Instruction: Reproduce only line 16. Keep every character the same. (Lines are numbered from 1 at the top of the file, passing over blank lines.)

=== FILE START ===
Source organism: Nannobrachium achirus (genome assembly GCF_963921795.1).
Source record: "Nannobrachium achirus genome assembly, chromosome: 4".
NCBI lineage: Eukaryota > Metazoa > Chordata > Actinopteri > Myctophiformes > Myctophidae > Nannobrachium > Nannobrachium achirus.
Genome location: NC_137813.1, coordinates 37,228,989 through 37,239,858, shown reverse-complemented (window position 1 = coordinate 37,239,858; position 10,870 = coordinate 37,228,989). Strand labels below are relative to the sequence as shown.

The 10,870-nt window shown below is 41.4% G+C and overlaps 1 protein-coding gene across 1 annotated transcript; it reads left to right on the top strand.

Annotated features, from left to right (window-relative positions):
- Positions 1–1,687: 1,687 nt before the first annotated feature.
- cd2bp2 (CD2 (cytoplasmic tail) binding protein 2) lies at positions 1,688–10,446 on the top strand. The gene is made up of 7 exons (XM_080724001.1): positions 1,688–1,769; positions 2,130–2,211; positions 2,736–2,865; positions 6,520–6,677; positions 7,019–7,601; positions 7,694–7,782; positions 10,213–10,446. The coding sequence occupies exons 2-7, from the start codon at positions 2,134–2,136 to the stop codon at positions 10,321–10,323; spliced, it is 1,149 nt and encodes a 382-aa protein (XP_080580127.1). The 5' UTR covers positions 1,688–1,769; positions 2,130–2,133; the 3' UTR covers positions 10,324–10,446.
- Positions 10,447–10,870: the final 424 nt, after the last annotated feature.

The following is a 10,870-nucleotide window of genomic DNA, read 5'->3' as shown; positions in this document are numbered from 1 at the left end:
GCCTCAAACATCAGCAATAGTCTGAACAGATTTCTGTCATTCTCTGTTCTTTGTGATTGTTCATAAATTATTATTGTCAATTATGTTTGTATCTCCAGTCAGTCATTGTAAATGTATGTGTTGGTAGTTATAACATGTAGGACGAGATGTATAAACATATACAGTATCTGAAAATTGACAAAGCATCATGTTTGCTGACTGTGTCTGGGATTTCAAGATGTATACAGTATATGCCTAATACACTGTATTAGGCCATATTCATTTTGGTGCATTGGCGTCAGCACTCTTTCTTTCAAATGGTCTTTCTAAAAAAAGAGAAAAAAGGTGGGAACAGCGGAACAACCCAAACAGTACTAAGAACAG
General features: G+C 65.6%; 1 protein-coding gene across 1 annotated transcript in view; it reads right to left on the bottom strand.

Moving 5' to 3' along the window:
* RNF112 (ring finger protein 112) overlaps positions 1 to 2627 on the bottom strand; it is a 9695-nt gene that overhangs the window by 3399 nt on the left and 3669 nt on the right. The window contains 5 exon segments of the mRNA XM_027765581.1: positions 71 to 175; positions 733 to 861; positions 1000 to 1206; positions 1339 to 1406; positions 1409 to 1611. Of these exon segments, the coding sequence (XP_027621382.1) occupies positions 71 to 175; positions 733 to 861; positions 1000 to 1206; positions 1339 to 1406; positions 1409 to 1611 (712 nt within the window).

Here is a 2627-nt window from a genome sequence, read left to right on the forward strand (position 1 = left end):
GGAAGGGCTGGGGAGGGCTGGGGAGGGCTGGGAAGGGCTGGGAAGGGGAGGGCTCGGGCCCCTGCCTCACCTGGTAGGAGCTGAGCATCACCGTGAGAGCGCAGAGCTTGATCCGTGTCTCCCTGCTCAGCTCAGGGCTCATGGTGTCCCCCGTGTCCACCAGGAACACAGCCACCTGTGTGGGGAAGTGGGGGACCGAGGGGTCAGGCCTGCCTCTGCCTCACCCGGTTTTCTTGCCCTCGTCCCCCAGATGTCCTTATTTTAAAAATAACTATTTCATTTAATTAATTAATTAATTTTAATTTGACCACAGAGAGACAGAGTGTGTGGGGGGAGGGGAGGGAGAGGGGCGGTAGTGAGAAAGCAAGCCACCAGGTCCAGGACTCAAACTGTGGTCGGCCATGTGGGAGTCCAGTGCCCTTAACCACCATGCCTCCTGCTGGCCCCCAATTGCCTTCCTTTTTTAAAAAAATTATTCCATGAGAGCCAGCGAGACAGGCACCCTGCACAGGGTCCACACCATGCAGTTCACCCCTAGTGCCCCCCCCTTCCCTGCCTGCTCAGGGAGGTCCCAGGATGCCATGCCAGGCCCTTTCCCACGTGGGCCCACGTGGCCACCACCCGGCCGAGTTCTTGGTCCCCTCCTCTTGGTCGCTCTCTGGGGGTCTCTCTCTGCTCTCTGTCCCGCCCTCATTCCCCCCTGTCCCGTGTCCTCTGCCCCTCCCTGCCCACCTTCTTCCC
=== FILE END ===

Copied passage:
GGAAGGGCTGGGGAGGGCTGGGGAGGGCTGGGAAGGGCTGGGAAGGGGAGGGCTCGGGCCCCTGCCTCACCTGGTAGGAGCTGAGCATCACCGTGAGAGCGCAGAGCTTGATCCGTGTCTCCCTGCTCAGCTCAGGGCTCATGGTGTCCCCCGTGTCCACCAGGAACACAGCCACCTGTGTGGGGAAGTGGGGGACCGAGGGGTCAGGCCTGCCTCTGCCTCACCCGGTTTTCTTGCCCTCGTCCCCCAGATGTCCTTATTTTAAAAATAACTATTTCATTTAATTAATTAATTAATTTTAATTTGACCACAGAGAGACAGAGTGTGTGGGGGGAGGGGAGGGAGAGGGGCGGTAGTGAGAAAGCAAGCCACCAGGTCCAGGACTCAAACTGTGGTCGGCCATGTGGGAGTCCAGTGCCCTTAACCACCATGCCTCCTGCTGGCCCCCAATTGCCTTCCTTTTTTAAAAAAATTATTCCATGAGAGCCAGCGAGACAGGCACCCTGCACAGGGTCCACACCATGCAGTTCACCCCTAGTGCCCCCCCCTTCCCTGCCTGCTCAGGGAGGTCCCAGGATGCCATGCCAGGCCCTTTCCCACGTGGGCCCACGTGGCCACCACCCGGCCGAGTTCTTGGTCCCCTCCTCTTGGTCGCTCTCTGGGGGTCTCTCTCTGCTCTCTGTCCCGCCCTCATTCCCCCCTGTCCCGTGTCCTCTGCCCCTCCCTGCCCACCTTCTTCCC